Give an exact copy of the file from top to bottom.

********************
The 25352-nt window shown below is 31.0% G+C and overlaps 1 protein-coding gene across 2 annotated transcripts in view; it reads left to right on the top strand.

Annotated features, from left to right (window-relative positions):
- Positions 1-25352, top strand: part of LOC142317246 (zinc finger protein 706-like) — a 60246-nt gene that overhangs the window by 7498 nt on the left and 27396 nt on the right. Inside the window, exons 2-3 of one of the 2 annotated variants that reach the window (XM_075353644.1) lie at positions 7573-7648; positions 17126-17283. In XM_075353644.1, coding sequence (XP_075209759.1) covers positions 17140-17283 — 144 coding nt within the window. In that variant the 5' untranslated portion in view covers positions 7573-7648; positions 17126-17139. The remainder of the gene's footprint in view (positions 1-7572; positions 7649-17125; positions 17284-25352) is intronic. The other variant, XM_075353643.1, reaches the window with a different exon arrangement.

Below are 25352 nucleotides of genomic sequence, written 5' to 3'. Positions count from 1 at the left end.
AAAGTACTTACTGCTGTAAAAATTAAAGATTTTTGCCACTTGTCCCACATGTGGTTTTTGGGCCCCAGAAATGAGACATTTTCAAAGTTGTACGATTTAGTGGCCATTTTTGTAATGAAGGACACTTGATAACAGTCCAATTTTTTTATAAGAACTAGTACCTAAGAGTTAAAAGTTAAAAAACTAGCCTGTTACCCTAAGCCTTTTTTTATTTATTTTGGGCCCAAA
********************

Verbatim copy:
The 25352-nt window shown below is 31.0% G+C and overlaps 1 protein-coding gene across 2 annotated transcripts in view; it reads left to right on the top strand.

Annotated features, from left to right (window-relative positions):
- Positions 1-25352, top strand: part of LOC142317246 (zinc finger protein 706-like) — a 60246-nt gene that overhangs the window by 7498 nt on the left and 27396 nt on the right. Inside the window, exons 2-3 of one of the 2 annotated variants that reach the window (XM_075353644.1) lie at positions 7573-7648; positions 17126-17283. In XM_075353644.1, coding sequence (XP_075209759.1) covers positions 17140-17283 — 144 coding nt within the window. In that variant the 5' untranslated portion in view covers positions 7573-7648; positions 17126-17139. The remainder of the gene's footprint in view (positions 1-7572; positions 7649-17125; positions 17284-25352) is intronic. The other variant, XM_075353643.1, reaches the window with a different exon arrangement.

Below are 25352 nucleotides of genomic sequence, written 5' to 3'. Positions count from 1 at the left end.
AAAGTACTTACTGCTGTAAAAATTAAAGATTTTTGCCACTTGTCCCACATGTGGTTTTTGGGCCCCAGAAATGAGACATTTTCAAAGTTGTACGATTTAGTGGCCATTTTTGTAATGAAGGACACTTGATAACAGTCCAATTTTTTTATAAGAACTAGTACCTAAGAGTTAAAAGTTAAAAAACTAGCCTGTTACCCTAAGCCTTTTTTTATTTATTTTGGGCCCAAA